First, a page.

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Estimation for multipurpose surveys considers the situation of a survey with many output variables and multiple auxiliary variables. In this context, linear estimation based on a single set of multipurpose sample weights represents the dominant approach in sample survey estimation. The development in this chapter includes linear calibrated weighting and ridge weighting, i.e. sample weighting based on a minimum mean squared error ridge regression fit to the survey data, with the latter approach specifically aimed at reducing the incidence of non-positive survey weights caused by sample imbalance and/or model overspecification. The extension to non-parametric regression modelling is also considered, and the important trade-off between sample balance and sample weight variability is discussed.Less

Estimation for multipurpose surveys considers the situation of a survey with many output variables and multiple auxiliary variables. In this context, linear estimation based on a single set of multipurpose sample weights represents the dominant approach in sample survey estimation. The development in this chapter includes linear calibrated weighting and ridge weighting, i.e. sample weighting based on a minimum mean squared error ridge regression fit to the survey data, with the latter approach specifically aimed at reducing the incidence of non-positive survey weights caused by sample imbalance and/or model overspecification. The extension to non-parametric regression modelling is also considered, and the important trade-off between sample balance and sample weight variability is discussed.

*Raymond L. Chambers and Robert G. Clark*

- Published in print:
- 2012
- Published Online:
- May 2012
- ISBN:
- 9780198566625
- eISBN:
- 9780191738449
- Item type:
- chapter

- Publisher:
- Oxford University Press
- DOI:
- 10.1093/acprof:oso/9780198566625.003.0014
- Subject:
- Mathematics, Probability / Statistics

Inference for domains considers an important aspect of sample survey inference, where estimates are required not for the population actually surveyed but for subgroups of it typically referred to as ...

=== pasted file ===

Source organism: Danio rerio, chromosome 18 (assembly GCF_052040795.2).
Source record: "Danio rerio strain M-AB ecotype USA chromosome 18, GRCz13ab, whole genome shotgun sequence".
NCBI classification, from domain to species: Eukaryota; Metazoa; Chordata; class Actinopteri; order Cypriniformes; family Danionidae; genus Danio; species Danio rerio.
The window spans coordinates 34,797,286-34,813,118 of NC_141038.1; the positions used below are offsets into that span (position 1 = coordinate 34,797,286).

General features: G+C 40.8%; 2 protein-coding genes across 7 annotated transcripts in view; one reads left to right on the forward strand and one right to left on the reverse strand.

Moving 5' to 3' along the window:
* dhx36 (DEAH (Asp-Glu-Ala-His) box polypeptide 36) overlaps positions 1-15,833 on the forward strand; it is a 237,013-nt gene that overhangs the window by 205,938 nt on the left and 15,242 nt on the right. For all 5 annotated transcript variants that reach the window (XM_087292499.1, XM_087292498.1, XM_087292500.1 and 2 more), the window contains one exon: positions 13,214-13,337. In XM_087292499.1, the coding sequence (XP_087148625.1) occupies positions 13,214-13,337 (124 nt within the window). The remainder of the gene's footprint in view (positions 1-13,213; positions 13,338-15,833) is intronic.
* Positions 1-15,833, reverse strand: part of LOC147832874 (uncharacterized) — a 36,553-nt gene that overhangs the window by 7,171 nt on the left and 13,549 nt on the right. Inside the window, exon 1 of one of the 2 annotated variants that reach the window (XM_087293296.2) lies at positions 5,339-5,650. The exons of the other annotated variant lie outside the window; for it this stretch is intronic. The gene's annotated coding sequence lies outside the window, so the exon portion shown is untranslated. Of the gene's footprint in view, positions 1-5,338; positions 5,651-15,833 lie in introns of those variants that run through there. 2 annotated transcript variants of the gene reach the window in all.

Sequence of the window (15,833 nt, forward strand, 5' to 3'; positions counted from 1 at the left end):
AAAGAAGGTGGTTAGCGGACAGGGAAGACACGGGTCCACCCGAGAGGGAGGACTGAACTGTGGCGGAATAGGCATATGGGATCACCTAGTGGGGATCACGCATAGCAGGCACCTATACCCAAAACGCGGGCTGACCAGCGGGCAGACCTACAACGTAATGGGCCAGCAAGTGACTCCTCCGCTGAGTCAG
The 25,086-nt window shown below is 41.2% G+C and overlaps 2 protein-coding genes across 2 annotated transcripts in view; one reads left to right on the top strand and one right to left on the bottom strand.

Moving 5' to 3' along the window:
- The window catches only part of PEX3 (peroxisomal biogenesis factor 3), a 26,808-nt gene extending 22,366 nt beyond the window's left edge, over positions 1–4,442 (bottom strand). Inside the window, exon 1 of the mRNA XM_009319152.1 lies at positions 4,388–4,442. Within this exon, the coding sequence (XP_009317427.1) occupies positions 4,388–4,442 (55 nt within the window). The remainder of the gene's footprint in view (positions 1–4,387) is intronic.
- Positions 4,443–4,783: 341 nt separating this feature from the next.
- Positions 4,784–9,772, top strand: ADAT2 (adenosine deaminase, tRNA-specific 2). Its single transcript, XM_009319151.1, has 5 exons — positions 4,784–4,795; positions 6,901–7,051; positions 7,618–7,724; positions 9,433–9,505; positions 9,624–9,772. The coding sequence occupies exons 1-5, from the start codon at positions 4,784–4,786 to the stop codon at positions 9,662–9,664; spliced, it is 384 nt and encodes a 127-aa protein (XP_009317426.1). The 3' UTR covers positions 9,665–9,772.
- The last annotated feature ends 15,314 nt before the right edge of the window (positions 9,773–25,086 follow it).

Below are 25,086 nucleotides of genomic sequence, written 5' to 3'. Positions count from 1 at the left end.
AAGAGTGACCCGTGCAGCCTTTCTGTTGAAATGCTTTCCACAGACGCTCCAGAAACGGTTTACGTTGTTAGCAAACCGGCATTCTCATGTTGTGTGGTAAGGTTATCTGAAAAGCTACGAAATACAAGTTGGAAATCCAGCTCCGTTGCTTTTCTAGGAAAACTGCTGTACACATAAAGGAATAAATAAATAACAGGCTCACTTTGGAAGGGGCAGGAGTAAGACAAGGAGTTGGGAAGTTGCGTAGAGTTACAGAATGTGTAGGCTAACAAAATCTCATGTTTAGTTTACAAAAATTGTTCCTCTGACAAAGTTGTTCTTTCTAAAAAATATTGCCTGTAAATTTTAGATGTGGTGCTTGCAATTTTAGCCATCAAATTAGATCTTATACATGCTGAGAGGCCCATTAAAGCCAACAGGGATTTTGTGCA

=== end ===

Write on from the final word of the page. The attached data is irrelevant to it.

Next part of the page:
More

Inference for domains considers an important aspect of sample survey inference, where estimates are required not for the population actually surveyed but for subgroups of it typically referred to as domains. The main emphasis is on homogeneous domains whose population memberships, and hence sizes, are unknown, since this is the most common case. The case where the domain size is known is also discussed, as is linear domain estimation based on multipurpose sample weights.Less

Inference for domains considers an important aspect of sample survey inference, where estimates are required not for the population actually surveyed but for subgroups of it typically referred to as domains. The main emphasis is on homogeneous domains whose population memberships, and hence sizes, are unknown, since this is the most common case. The case where the domain size is known is also discussed, as is linear domain estimation based on multipurpose sample weights.

*Seth J. Schwartz*

- Published in print:
- 2022
- Published Online:
- November 2021
- ISBN:
- 9780190095918
- eISBN:
- 9780197612057
- Item type:
- chapter

- Publisher:
- Oxford University Press
- DOI:
- 10.1093/oso/9780190095918.003.0016
- Subject:
- Psychology, Social Psychology

This chapter addresses work with regionally or nationally representative datasets, which are often used in disciplines like public health, sociology, demography, and political science. Some of these ...
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This chapter addresses work with regionally or nationally representative datasets, which are often used in disciplines like public health, sociology, demography, and political science. Some of these datasets are publicly available, whereas others are proprietary and can be accessed only by developing a formal proposal and paying a fee. The chapter lays out the types of claims and research questions that datasets are best equipped to support or address. Tips for using these datasets are provided, such as understanding the sampling strategy and the labeling of variables in the codebook. Challenges inherent in using public-use and proprietary datasets are also enumerated.Less

This chapter addresses work with regionally or nationally representative datasets, which are often used in disciplines like public health, sociology, demography, and political science. Some of these datasets are publicly available, whereas others are proprietary and can be accessed only by developing a formal proposal and paying a fee. The chapter lays out the types of claims and research questions that datasets are best equipped to support or address. Tips for using these datasets are provided, such as understanding the sampling strategy and the labeling of variables in the codebook. Challenges inherent in using public-use and proprietary datasets are also enumerated.